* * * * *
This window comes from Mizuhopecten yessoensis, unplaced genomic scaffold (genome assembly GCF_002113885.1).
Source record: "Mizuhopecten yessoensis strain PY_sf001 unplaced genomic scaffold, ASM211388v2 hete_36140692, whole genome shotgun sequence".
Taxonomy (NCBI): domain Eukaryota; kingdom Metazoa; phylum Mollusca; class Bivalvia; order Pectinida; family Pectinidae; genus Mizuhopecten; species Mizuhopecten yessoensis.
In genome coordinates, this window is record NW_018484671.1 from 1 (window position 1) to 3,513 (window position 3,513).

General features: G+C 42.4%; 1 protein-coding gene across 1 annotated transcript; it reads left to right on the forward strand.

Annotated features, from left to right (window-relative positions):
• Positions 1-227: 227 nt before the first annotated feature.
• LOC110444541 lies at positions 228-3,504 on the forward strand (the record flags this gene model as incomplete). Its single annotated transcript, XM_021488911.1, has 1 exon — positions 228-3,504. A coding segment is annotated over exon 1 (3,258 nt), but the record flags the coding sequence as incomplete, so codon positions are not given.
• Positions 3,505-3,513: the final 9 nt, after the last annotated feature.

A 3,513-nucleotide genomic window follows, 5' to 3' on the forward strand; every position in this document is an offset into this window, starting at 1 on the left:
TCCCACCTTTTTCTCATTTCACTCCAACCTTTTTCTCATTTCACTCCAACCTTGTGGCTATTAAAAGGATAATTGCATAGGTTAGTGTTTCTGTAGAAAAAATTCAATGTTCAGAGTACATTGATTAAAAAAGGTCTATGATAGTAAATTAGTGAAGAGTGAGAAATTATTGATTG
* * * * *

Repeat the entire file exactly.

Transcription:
This window comes from Mizuhopecten yessoensis, unplaced genomic scaffold (genome assembly GCF_002113885.1).
Source record: "Mizuhopecten yessoensis strain PY_sf001 unplaced genomic scaffold, ASM211388v2 hete_36140692, whole genome shotgun sequence".
Taxonomy (NCBI): domain Eukaryota; kingdom Metazoa; phylum Mollusca; class Bivalvia; order Pectinida; family Pectinidae; genus Mizuhopecten; species Mizuhopecten yessoensis.
In genome coordinates, this window is record NW_018484671.1 from 1 (window position 1) to 3,513 (window position 3,513).

General features: G+C 42.4%; 1 protein-coding gene across 1 annotated transcript; it reads left to right on the forward strand.

Annotated features, from left to right (window-relative positions):
• Positions 1-227: 227 nt before the first annotated feature.
• LOC110444541 lies at positions 228-3,504 on the forward strand (the record flags this gene model as incomplete). Its single annotated transcript, XM_021488911.1, has 1 exon — positions 228-3,504. A coding segment is annotated over exon 1 (3,258 nt), but the record flags the coding sequence as incomplete, so codon positions are not given.
• Positions 3,505-3,513: the final 9 nt, after the last annotated feature.

A 3,513-nucleotide genomic window follows, 5' to 3' on the forward strand; every position in this document is an offset into this window, starting at 1 on the left:
TCCCACCTTTTTCTCATTTCACTCCAACCTTTTTCTCATTTCACTCCAACCTTGTGGCTATTAAAAGGATAATTGCATAGGTTAGTGTTTCTGTAGAAAAAATTCAATGTTCAGAGTACATTGATTAAAAAAGGTCTATGATAGTAAATTAGTGAAGAGTGAGAAATTATTGATTG